Our summers are hot – and Queensland’s humidity makes heat exhaustion and heat stroke more likely than other some parts of the country. Those of us who spend excessive time or who exercise in a hot environment, as well as the elderly or young children, are most commonly affected.
Heat exhaustion is a result of the body overheating. Symptoms include weak rapid pulse, rapid shallow breathing, profuse sweating, headaches and thirst. What should you do? Remove the patient from the hot environment, remove excessive clothing, cool the body down (wetting and fanning the body is a good method), provide sips of water and seek professional advice if symptoms persist.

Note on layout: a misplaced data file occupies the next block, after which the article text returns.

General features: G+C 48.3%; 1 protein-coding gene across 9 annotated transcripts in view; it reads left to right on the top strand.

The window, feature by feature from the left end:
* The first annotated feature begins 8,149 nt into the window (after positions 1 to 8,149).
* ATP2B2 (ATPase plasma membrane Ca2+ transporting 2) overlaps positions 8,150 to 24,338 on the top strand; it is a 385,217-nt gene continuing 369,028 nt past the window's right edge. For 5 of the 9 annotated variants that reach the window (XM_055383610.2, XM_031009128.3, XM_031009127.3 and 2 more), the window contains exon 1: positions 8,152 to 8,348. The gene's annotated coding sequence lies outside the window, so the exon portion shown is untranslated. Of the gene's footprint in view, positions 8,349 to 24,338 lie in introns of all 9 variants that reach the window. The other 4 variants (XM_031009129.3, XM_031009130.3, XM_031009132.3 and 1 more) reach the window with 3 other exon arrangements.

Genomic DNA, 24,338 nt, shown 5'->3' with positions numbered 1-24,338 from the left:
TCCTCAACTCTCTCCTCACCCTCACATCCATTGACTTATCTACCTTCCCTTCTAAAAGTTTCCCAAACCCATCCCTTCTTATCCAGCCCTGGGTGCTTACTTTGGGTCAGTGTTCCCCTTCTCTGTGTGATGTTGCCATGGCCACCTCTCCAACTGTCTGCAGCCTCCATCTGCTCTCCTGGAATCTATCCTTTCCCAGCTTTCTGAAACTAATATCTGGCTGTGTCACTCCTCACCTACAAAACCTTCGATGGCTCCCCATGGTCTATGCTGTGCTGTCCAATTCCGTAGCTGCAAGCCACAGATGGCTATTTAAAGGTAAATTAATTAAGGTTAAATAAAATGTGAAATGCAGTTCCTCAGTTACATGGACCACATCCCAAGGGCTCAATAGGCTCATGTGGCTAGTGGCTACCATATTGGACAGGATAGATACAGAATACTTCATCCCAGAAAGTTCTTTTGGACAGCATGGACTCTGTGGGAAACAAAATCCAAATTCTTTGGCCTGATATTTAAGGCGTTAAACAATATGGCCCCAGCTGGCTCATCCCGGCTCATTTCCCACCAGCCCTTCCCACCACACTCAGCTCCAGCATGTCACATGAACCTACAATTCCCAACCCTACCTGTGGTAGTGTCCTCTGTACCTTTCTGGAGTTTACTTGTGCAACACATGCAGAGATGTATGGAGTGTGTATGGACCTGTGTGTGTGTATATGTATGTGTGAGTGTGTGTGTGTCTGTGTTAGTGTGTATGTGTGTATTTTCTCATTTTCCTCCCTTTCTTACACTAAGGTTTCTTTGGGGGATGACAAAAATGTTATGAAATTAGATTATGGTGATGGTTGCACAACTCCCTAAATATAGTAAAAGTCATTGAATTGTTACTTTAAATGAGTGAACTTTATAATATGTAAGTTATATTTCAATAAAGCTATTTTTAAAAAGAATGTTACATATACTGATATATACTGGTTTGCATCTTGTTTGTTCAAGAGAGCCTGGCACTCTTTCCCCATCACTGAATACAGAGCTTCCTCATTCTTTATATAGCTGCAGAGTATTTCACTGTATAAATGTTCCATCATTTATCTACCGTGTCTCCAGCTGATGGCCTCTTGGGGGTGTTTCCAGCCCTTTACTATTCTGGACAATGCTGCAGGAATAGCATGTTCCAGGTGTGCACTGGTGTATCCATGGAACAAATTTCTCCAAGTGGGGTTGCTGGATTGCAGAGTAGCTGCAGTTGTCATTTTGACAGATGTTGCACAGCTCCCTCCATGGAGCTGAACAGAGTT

Heat stroke is a medical emergency and may be life threatening. Call 000/112. Symptoms include hot skin, no sweating, strong rapid pulse and possibly convulsions and reduced consciousness. Cool the body as rapidly as possible and give sips of water while waiting for the ambulance.